8 Core Based Statistical Areas (CBSAs) United States and Puerto Rico Counties Outside Core Based Statistical Areas Core Based Statistical Areas: Metropolitan Micropolitan Statistical Areas Metropolitan Divisions Combined Statistical Areas
9 Issues of Focus by the Review Committee Combined statistical area qualification and titling Scope of metro and micro area updates Replacement of the term “definition”
10 Combined Statistical Area Qualification In 2000, OMB provided for the qualification of combined statistical areas. Combined statistical areas can serve as an important geographic unit of analysis.
11 Combining Adjacent CBSAs: Criteria Combinations currently are based on the employment interchange measure (EIM) between two CBSAs. EIM = Sum of the percentage of commuting from the smaller area to the larger area and the percentage of employment in the smaller area accounted for by workers residing in the larger area EIM must be at least 15 for there to be a combination Combinations are automatic if EIM is 25 or more Local opinion is considered if EIM is at least 15 and less than 25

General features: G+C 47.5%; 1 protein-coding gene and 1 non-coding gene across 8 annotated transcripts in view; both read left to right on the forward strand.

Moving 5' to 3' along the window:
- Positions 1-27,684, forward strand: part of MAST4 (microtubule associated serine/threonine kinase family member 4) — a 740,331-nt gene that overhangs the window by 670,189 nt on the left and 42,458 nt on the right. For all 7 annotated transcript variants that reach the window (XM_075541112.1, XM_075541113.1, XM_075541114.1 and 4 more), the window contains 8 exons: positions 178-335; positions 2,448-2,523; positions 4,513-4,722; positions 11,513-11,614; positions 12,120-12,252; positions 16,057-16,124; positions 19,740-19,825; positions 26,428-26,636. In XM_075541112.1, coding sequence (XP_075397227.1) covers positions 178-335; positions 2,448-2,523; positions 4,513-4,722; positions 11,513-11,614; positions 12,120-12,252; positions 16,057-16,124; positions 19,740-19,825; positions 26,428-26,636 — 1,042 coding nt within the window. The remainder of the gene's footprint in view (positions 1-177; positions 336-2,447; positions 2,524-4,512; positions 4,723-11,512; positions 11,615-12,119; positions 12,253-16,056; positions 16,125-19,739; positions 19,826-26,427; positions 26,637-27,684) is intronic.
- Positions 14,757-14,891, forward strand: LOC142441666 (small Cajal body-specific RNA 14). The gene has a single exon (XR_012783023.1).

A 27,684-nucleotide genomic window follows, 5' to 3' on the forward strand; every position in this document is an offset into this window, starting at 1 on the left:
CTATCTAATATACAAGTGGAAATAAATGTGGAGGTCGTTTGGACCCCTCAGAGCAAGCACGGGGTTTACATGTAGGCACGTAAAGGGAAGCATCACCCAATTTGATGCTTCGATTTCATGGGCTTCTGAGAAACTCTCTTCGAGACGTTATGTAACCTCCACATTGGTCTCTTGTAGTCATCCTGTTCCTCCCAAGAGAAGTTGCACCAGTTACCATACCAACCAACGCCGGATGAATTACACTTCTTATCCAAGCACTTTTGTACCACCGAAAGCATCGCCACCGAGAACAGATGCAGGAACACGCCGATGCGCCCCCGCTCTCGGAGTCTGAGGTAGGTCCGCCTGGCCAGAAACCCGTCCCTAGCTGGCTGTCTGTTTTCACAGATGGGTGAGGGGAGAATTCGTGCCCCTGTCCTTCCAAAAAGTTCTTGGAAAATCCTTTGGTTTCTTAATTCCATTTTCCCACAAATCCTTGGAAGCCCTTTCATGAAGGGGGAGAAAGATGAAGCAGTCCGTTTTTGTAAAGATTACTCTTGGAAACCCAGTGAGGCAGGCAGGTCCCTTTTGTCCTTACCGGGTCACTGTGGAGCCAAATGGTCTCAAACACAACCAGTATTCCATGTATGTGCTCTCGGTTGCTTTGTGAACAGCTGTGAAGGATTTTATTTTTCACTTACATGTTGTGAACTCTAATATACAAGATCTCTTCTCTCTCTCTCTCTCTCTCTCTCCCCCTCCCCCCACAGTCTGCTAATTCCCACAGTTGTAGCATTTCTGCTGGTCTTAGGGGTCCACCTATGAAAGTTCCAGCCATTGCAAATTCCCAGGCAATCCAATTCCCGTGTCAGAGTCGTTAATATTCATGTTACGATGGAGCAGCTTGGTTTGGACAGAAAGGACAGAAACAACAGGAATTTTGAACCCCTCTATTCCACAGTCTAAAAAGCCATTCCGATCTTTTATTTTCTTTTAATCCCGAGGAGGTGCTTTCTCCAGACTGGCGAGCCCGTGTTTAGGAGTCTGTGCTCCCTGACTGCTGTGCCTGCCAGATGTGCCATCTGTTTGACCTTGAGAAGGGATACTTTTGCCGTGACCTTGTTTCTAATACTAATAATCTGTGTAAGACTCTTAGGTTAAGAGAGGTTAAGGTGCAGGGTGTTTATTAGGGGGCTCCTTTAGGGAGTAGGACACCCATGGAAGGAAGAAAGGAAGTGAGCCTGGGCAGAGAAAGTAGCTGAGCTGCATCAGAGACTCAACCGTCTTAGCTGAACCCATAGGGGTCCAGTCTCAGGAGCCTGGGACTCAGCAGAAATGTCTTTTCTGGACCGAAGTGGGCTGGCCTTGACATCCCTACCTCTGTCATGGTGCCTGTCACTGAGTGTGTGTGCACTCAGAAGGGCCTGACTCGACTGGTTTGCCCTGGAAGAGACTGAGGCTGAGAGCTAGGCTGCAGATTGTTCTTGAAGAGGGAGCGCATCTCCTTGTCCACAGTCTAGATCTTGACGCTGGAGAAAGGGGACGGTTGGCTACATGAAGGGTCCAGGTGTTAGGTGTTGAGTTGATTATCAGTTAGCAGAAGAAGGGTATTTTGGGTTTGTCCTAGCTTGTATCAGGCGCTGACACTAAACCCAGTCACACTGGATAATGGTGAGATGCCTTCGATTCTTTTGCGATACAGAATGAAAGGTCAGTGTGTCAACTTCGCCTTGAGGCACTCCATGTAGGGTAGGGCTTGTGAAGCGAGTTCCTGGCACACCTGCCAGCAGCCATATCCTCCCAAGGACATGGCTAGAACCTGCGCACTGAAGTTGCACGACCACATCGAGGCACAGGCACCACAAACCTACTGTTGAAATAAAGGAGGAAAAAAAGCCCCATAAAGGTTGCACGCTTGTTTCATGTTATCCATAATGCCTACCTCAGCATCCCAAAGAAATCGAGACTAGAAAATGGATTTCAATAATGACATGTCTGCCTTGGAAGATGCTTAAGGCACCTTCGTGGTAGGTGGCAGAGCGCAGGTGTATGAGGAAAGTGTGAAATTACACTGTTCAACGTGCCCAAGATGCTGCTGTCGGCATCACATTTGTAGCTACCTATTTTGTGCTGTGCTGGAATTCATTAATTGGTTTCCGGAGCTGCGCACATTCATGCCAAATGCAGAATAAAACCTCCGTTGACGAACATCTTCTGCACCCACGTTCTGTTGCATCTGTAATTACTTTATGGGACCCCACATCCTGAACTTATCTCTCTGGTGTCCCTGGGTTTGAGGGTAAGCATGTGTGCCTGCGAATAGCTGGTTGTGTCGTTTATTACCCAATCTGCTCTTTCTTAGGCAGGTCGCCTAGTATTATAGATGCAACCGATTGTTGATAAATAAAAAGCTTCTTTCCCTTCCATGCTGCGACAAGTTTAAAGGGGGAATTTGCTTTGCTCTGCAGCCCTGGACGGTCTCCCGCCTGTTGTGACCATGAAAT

12 Combined Statistical Area Qualification Because of the use of local opinion, the universe of combined statistical areas is a mix of areas that qualify automatically and those that qualify with local opinion. This calls into question the comparability of the areas.
13 Combined Statistical Area Qualification (cont.) The committee determined that applying only statistical rules when delineating and titling areas minimizes ambiguity and maximizes the replicability, transparency, and integrity of the process. Other statistical areas delineated by OMB qualify and are titled under the current standards based only on the application of statistical rules.
14 Combined Statistical Area Qualification Recommendation The review committee recommends that the use of local opinion in the qualification of combinations should be eliminated from the standards, and adjacent CBSAs should qualify for combination if they possess an EIM of 15 or higher.